Civilwar

Civil War Timeline

  • Abolition

    Abolition
    Abolition, the movement to abolish slavery, became the most important of a series of reform movements in America.
  • Missouri Compromise

    Missouri Compromise
    Behind the leadership of Henry Clay, Congress passed a series of agreements in 1820–1821 known as the Missouri Compromise. Under these agreements, Maine was admitted as a free state and Missouri as a slave state. The rest of the Louisiana Territory was split into two parts. The dividing line was set at 36°30´north latitude. South of the line, slavery was legal. North of the line—except in Missouri—slavery was banned. President James Monroe
  • Harriet Tubman

    Harriet Tubman
    One of the most famous conductors was Harriet Tubman,
    born a slave in Maryland in 1820/1821. In 1849, after Tubman’s
    owner died, she heard rumors that she was to be sold. Fearing
    this, Tubman made a break for freedom and succeeded in reaching Philadelphia. Shortly after passage of the Fugitive Slave Act, Tubman resolved to become a conductor on the Underground Railroad. In all, she made 19 trips back to the South and is said to have helped 300 slaves—including her own parents—flee to freedom.
  • Santa Fe Trail

    Santa Fe Trail
    One of the busiest routes was the Santa Fe Trail, stretched 780 miles from Independence, Missouri, to Santa Fe in the Mexican province of New Mexico. Each spring from 1821 through 1860s,
    American traders loaded their covered wagons with goods
    and set off to Santa Fe. For about first 150 miles, traders traveled individually. After, fearing attacks by Native Americans, traders banded into organized groups of up to 100 wagons.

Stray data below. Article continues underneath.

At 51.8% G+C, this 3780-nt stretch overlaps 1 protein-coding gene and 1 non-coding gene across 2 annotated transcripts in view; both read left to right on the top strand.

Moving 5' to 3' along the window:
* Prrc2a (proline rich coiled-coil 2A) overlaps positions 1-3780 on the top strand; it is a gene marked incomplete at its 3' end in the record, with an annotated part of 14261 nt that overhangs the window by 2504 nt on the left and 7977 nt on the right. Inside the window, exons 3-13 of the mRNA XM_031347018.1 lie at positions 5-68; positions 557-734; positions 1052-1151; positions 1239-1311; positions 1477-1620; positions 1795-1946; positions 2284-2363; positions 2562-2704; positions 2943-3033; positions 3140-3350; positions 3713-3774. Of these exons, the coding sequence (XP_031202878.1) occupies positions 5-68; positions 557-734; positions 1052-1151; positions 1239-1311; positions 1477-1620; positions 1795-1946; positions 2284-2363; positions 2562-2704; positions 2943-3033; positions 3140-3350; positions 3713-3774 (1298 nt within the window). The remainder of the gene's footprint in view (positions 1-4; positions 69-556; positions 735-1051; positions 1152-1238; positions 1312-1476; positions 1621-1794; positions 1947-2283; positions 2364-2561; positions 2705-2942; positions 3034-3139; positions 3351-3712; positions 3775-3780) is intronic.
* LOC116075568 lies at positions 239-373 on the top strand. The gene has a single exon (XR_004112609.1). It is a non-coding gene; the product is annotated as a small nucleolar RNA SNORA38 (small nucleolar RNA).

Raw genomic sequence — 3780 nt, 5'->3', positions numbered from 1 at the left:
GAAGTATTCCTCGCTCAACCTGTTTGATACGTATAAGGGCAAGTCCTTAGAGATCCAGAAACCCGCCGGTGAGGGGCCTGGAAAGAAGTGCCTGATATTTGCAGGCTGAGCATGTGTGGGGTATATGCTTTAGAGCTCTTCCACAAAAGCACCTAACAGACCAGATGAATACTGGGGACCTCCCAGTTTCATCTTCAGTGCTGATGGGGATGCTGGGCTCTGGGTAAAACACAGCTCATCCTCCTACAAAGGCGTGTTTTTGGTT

Cooperation, though, came to an abrupt end when Santa Fe came into view
  • San Felipe de Austin

    San Felipe de Austin
    Austin’s father, Moses Austin, received land grant from Spain to establish colony between Brazos and Colorado rivers but died before completing. Stephen obtained permission from Spain and Mexico to carry out his father’s project.The main settlement of colony is San Felipe de Austin.In 1821 he established a colony where “no drunkard, no gambler, no profane swearer, and no idler” would be allowed.
  • Mexico Abolishes Slavery

    Mexico Abolishes Slavery
    The Protestant Anglo settlers spoke English instead of Spanish. Furthermore, many of the settlers were Southerners, who had brought slaves with them to Texas. Mexico, which had abolished slavery in 1829, insisted in vain that the Texans free their slaves.
  • The Liberator

    The Liberator
    William Lloyd Garrison became the editor of an antislavery paper in 1828. Three years later he established his own paper, The Liberator, to deliver an uncompromising demand: immediate emancipation.
  • Nat Turner's Rebellion

    Nat Turner's Rebellion
    Some slaves rebelled against their condition of bondage. One of the most prominent rebellions was led by Virginia slave Nat Turner. In August 1831, Turner and more than 50 followers attacked four
    plantations and killed about 60 whites. Whites eventually captured and executed many members of the group, including Turner.
  • Stephen F. Austin Goes to Jail

    Stephen F. Austin Goes to Jail
    Austin had traveled to Mexico City late in 1833 to present petitions to Mexican president Antonio López de Santa Anna for greater self-government for Texas. While Austin was on his way home, Santa Anna had Austin imprisoned for inciting revolution. Told people of Texas to form own state.
  • Oregon Trail

    Oregon Trail
    The Oregon Trail stretched from Independence,Missouri, to Oregon City, Oregon. It was blazed in 1836 by two Methodist missionaries named Marcus and Narcissa Whitman. By driving their wagon as far as Fort Boise (near present-day Boise, Idaho), they proved that wagons could travel on the Oregon Trail. Following the Whitmans’ lead, many pioneers migrated west on the Oregon Trail.
  • Texas Revolution

    Texas Revolution
    The 1836 rebellion in which Texas gained its independence from Mexico.
  • Manifest Destiny

    Manifest Destiny